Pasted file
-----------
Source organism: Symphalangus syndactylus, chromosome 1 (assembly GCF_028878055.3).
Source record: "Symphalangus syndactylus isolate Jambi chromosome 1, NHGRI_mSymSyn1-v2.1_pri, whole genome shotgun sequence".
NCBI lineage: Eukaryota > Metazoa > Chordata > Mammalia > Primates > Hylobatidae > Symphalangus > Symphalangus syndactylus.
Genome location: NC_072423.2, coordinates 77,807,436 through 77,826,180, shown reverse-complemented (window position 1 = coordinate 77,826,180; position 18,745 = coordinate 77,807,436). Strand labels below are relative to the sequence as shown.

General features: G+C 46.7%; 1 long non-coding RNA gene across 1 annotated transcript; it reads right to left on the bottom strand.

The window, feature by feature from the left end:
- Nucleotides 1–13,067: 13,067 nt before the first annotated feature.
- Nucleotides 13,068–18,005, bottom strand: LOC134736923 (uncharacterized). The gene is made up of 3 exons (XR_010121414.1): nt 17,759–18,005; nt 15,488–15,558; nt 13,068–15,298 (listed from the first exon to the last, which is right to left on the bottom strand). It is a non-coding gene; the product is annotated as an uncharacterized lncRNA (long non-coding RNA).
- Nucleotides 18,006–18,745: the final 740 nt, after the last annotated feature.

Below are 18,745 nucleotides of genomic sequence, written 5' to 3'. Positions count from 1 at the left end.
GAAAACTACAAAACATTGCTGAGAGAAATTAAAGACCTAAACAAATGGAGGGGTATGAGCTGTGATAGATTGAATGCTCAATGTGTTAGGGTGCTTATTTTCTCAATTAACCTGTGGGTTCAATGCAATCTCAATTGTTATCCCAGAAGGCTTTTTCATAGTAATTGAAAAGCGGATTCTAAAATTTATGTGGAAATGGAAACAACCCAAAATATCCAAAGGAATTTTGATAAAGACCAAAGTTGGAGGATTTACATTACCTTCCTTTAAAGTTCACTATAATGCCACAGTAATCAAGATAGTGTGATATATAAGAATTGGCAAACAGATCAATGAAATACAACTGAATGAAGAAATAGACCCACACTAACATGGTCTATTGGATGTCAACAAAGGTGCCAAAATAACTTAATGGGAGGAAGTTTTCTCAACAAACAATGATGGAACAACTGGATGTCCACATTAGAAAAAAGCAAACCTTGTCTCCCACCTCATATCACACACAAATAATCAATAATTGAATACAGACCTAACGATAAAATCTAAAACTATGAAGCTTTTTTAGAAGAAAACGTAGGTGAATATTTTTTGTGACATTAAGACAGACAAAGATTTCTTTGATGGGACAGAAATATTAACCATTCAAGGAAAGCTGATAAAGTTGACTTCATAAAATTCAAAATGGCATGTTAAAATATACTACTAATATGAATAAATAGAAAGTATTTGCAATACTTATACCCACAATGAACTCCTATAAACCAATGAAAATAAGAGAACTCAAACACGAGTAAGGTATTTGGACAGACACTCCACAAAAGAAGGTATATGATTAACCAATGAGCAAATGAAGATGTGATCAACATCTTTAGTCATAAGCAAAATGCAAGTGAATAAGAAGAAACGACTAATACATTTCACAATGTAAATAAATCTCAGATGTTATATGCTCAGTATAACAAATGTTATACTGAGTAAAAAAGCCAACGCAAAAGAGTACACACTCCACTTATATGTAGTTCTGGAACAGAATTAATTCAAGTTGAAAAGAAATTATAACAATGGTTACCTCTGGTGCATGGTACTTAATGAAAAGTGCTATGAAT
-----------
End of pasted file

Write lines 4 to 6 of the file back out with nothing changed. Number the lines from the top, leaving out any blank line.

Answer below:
Genome location: NC_072423.2, coordinates 77,807,436 through 77,826,180, shown reverse-complemented (window position 1 = coordinate 77,826,180; position 18,745 = coordinate 77,807,436). Strand labels below are relative to the sequence as shown.

General features: G+C 46.7%; 1 long non-coding RNA gene across 1 annotated transcript; it reads right to left on the bottom strand.

The window, feature by feature from the left end: